>> In China, there are few weapons that aren't controlled by the state. But one mostly Christian minority far from Beijing embraces the crossbow as their birthright. Here in Lujiang, on the mountainous border with Myanmar, they still use crossbows for sport. Control of weapons by China's government is so strict that it's even hard to buy kitchen knives during big political events in Beijing and other cities.
There's decades of ban on hunting but still use the bows to shoot birds and rodents in the ragged hills. They say it's a century's old tradition, and some there even claim it has rich benefits for health and well-being.>>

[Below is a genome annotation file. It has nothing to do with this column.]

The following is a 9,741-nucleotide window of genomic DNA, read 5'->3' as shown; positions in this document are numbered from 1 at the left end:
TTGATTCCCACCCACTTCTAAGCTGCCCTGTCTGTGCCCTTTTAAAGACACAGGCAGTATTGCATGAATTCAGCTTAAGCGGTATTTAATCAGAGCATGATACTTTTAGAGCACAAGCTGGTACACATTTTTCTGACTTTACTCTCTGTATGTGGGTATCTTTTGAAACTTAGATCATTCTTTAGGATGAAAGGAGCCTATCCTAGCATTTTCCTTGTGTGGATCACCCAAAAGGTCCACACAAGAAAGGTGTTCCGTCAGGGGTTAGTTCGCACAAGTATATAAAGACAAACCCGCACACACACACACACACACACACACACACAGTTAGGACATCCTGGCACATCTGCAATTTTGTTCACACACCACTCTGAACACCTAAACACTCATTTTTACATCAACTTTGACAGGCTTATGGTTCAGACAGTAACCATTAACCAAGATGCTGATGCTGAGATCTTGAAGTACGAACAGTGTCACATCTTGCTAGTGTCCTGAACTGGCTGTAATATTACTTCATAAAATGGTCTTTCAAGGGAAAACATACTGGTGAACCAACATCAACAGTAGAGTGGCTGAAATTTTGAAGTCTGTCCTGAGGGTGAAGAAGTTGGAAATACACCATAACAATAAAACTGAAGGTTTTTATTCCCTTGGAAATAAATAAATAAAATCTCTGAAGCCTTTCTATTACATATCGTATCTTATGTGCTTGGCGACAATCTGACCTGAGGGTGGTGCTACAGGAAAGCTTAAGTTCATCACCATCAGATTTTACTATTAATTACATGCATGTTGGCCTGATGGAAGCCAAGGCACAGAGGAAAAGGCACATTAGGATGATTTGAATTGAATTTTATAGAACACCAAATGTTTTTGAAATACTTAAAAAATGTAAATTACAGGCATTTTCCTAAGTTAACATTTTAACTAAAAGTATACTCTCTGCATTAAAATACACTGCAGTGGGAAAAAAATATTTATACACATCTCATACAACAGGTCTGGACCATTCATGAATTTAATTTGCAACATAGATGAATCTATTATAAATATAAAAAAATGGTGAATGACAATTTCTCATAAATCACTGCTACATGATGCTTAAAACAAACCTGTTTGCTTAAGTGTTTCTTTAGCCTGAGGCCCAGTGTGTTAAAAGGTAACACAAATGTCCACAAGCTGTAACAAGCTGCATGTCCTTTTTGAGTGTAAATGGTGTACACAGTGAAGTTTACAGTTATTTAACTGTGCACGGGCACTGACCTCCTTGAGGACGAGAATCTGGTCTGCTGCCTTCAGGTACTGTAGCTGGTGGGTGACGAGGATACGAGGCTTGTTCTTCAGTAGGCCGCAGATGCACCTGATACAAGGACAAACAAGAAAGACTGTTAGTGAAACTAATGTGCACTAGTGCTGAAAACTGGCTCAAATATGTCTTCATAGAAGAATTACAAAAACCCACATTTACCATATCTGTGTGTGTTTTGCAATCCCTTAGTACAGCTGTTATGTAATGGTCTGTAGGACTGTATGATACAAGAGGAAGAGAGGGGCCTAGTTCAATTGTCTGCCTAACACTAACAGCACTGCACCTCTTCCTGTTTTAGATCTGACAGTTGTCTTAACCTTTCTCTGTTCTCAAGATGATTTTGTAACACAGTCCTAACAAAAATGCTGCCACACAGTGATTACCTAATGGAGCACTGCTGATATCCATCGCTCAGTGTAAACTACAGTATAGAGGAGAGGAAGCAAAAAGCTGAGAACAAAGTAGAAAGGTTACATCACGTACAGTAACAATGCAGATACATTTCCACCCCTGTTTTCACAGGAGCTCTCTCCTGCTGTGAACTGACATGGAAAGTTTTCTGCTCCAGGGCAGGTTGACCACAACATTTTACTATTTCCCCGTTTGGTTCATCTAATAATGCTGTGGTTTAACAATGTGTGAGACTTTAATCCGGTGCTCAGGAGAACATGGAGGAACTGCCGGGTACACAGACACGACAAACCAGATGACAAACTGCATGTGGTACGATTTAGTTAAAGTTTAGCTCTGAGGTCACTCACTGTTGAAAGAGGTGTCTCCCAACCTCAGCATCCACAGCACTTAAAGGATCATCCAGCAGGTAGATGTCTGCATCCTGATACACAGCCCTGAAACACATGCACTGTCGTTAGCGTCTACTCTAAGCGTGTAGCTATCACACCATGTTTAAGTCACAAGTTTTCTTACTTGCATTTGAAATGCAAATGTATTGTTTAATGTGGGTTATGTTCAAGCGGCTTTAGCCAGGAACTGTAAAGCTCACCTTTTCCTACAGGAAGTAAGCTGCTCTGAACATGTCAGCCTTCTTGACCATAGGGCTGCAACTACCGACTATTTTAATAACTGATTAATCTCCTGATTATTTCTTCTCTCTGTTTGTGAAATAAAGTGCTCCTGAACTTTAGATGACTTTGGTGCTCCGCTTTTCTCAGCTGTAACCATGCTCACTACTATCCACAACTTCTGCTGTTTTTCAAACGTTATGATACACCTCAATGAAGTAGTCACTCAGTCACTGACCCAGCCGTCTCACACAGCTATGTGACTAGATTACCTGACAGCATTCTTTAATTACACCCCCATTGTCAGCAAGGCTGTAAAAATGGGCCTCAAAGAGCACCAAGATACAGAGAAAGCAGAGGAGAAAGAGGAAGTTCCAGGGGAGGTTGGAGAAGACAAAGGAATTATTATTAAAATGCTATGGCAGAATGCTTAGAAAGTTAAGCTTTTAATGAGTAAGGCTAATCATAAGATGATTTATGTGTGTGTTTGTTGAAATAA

> Friends from all over the region came together today. This is just a time when we come here to chat and tell stories. If not for this, then we wouldn't have time to gather.>> A way to come together and catch up, keeping a traditional community alive, far from China's booming megacities.
I'm 60 years old and they don't ever hurt.>> The local government has said it's committed to keeping the culture of the crossbow alive, and for the last few years of being running tournaments to encourage young people to learn the skill. But for many, the competition isn't really important.
As the weapon is something that they say keeps the community together.>>